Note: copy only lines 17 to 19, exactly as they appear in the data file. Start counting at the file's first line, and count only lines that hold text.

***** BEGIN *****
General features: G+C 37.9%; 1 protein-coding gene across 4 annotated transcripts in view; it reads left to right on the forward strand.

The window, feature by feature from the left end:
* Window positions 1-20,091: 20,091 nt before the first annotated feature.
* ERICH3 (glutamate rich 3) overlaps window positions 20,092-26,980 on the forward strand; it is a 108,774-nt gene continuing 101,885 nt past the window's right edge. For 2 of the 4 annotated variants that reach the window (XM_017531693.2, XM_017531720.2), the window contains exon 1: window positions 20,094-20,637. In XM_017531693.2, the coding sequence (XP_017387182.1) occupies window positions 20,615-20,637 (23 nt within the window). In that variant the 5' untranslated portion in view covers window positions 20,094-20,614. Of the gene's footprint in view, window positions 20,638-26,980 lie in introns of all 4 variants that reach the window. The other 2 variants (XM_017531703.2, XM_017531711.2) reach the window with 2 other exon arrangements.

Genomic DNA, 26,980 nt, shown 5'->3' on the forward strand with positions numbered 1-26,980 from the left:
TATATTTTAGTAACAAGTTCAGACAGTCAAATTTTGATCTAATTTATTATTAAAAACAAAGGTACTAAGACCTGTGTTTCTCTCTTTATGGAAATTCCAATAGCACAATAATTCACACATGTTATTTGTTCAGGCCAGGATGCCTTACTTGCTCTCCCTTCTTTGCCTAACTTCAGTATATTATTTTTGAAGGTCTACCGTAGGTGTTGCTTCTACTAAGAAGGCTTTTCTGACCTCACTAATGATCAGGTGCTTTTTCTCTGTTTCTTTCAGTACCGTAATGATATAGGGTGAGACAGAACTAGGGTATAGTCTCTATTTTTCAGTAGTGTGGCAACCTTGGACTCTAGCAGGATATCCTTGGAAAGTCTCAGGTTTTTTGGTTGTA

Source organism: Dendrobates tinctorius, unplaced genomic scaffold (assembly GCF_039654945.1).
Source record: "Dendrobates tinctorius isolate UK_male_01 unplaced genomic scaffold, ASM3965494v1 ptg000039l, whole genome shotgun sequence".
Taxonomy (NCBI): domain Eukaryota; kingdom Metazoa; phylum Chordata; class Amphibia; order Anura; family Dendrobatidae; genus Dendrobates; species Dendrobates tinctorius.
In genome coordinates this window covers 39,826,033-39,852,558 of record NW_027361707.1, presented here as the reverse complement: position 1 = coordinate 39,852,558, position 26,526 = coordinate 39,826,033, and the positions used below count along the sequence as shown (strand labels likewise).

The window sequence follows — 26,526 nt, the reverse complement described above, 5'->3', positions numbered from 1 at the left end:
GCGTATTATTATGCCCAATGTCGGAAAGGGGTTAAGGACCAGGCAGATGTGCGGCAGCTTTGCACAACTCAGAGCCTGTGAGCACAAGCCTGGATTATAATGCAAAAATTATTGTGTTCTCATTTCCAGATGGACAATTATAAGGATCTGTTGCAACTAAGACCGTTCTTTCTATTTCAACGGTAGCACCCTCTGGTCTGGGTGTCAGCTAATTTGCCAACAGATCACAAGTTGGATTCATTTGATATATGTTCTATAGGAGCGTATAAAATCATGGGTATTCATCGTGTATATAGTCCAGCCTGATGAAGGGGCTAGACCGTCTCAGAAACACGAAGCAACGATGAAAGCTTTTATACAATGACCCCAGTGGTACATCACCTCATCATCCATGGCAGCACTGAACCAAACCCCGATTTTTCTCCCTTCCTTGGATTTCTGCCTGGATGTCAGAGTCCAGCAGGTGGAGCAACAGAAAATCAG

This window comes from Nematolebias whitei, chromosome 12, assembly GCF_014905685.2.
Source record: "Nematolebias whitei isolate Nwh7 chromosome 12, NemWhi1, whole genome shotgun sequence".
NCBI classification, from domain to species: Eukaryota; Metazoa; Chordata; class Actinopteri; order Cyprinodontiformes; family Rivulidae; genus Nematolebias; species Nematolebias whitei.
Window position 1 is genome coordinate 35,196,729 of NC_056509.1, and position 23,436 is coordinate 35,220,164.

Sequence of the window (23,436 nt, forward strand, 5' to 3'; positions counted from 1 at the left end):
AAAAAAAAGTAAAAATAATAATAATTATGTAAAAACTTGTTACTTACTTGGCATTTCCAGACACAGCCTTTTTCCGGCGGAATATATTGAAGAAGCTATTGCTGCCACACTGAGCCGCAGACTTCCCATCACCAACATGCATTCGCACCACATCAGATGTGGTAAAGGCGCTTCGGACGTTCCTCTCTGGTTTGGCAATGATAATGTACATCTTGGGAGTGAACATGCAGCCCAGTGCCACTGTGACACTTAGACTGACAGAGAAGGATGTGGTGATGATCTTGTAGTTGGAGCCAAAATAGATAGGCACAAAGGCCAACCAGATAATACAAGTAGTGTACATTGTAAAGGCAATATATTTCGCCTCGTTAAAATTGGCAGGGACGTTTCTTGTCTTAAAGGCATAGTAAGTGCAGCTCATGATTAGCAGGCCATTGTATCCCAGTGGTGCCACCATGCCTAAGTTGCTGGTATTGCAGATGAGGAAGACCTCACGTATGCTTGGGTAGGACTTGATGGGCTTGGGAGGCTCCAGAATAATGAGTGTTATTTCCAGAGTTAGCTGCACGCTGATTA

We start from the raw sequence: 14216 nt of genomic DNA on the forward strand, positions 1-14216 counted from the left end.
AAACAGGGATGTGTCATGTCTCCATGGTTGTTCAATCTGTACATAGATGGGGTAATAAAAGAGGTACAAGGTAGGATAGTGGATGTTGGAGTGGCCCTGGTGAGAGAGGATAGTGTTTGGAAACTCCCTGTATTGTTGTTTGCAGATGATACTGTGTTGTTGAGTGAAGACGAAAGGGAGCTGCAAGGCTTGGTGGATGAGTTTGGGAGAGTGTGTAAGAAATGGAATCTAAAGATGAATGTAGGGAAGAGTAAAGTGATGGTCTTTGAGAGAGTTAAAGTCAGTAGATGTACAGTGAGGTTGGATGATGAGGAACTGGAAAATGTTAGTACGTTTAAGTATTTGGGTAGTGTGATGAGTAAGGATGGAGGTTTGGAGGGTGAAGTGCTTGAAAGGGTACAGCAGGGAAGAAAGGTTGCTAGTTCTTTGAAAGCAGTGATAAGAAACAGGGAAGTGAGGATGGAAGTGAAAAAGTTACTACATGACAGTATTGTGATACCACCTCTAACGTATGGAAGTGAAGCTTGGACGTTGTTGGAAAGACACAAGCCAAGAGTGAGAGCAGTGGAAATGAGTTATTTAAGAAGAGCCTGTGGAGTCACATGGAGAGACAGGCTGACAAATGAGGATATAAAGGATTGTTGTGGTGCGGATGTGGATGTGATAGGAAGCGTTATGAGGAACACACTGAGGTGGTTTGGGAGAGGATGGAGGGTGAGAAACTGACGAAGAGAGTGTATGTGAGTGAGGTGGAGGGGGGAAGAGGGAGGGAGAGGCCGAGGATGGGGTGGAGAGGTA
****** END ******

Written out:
Sequence of the window (23,436 nt, forward strand, 5' to 3'; positions counted from 1 at the left end):
AAAAAAAAGTAAAAATAATAATAATTATGTAAAAACTTGTTACTTACTTGGCATTTCCAGACACAGCCTTTTTCCGGCGGAATATATTGAAGAAGCTATTGCTGCCACACTGAGCCGCAGACTTCCCATCACCAACATGCATTCGCACCACATCAGATGTGGTAAAGGCGCTTCGGACGTTCCTCTCTGGTTTGGCAATGATAATGTACATCTTGGGAGTGAACATGCAGCCCAGTGCCACTGTGACACTTAGACTGACAGAGAAGGATGTGGTGATGATCTTGTAGTTGGAGCCAAAATAGATAGGCACAAAGGCCAACCAGATAATACAAGTAGTGTACATTGTAAAGGCAATATATTTCGCCTCGTTAAAATTGGCAGGGACGTTTCTTGTCTTAAAGGCATAGTAAGTGCAGCTCATGATTAGCAGGCCATTGTATCCCAGTGGTGCCACCATGCCTAAGTTGCTGGTATTGCAGATGAGGAAGACCTCACGTATGCTTGGGTAGGACTTGATGGGCTTGGGAGGCTCCAGAATAATGAGTGTTATTTCCAGAGTTAGCTGCACGCTGATTA

We start from the raw sequence: 14216 nt of genomic DNA on the forward strand, positions 1-14216 counted from the left end.